- Seasonal conditions in 2016 allowed early germination of sclerotes, consequently triggering ground (basal) infection in several canola crops in the central and southern regions.
- Trials conducted in the northern region indicated that all fungicide spray timings targeted at different bloom stages were effective in reducing the disease incidence and improving the grain yield in canola. Net returns with different treatment timings ranged between $41-$148/ha. Disease incidence was also reduced in trials where fungicides were applied soon after detecting the ground infections.
- Wider row spacing (44cm) and lower plant density (15 plants/m2) had no effect in reducing disease incidence, however, disease incidence was significantly reduced and grain yield improved with the application of foliar fungicide at 30% bloom regardless of row spacing and plant density.
Plants sprayed with each of the three fungicides (i.e Prosaro®, Sumisclex® or Product C) had significantly lower disease incidence than that the untreated ‘nil’. Disease incidence was significantly lower at all timings of spray compared with the nil. There were significant yield responses to all fungicide treatments. The net return for various treatments ranged between $41 (10% bloom) to $148 (10+50% bloom).
Row spacing, plant density, variety and fungicide effects
Data revealed that row spacing and plant density had no effect in reducing disease levels, however, disease incidence was significantly reduced with the application of fungicide and it was less in Hyola 600RR than in IH30RR. Likewise, grain yield was significantly improved with fungicide application, variety and higher plant density.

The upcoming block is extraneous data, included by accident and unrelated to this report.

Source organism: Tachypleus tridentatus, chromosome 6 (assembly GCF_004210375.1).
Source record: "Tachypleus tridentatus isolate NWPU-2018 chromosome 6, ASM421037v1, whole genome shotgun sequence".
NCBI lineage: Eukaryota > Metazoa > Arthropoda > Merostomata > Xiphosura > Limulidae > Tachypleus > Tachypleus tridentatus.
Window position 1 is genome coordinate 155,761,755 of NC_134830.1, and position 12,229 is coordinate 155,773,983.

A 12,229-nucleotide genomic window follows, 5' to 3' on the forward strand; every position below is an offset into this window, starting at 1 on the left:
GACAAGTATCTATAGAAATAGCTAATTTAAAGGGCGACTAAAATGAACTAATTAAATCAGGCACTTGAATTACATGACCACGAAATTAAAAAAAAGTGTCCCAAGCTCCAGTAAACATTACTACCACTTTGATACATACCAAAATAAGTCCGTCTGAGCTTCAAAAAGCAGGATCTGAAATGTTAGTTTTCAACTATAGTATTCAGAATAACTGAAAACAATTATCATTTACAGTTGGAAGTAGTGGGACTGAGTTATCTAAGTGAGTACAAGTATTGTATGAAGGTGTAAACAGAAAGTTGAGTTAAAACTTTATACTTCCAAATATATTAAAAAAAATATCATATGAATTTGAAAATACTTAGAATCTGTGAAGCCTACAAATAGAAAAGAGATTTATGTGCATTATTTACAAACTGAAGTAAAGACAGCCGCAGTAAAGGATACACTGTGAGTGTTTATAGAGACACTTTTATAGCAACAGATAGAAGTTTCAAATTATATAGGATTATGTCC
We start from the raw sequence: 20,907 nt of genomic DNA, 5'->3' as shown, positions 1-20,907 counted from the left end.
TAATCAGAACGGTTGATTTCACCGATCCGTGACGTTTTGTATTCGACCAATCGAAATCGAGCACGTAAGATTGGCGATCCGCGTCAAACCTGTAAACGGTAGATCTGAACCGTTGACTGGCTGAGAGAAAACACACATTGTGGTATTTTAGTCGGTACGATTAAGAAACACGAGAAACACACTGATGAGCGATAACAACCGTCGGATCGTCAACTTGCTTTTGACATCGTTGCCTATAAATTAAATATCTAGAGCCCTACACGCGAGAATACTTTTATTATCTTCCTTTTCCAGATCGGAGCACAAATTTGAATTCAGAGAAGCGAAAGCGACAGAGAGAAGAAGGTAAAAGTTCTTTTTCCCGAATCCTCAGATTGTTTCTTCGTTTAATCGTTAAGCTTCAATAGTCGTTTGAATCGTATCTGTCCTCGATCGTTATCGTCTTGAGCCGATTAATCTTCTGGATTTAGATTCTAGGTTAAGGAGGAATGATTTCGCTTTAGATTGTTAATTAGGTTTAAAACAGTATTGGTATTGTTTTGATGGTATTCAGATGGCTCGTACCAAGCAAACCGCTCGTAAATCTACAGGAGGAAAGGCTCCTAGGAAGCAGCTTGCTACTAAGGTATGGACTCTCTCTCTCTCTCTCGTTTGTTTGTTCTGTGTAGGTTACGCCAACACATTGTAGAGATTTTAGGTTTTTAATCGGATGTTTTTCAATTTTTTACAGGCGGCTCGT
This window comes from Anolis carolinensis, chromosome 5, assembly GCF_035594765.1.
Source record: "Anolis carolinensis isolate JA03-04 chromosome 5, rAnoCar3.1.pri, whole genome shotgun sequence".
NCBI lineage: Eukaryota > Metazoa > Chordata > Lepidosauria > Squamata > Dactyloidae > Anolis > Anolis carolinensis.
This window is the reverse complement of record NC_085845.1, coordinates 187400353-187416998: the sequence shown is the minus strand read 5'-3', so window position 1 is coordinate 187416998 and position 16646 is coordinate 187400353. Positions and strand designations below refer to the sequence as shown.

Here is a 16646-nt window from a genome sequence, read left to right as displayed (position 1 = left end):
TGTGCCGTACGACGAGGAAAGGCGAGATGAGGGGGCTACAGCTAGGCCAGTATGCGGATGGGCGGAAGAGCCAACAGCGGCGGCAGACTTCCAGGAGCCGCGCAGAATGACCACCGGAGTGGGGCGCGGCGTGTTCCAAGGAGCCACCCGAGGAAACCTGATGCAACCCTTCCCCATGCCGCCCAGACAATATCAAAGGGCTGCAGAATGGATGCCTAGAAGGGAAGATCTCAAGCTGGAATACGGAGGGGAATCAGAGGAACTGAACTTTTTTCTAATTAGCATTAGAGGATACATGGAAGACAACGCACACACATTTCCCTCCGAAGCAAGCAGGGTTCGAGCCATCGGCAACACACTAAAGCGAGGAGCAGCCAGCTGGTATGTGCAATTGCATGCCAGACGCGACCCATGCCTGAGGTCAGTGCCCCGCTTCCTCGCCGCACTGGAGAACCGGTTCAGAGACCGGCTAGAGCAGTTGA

Managing the spread of ground (basal) infections
Varying levels of ground infection were present at the time of establishing field trials. Trial data indicated that further spread of ground/basal infection was significantly controlled with almost all fungicide applications.
Results clearly indicate that although single fungicide application effectively controlled the disease, two spray applications provided maximum returns particularly in a prolonged season. Wide –row spacing and/or lower plant densities alone didn’t provide any advantage in reducing the disease levels indicating fungicide protection is still needed in order to minimise losses from Sclerotinia stem rot. Foliar fungicides applied after detecting ground infections were effective in curbing the further spread of the disease.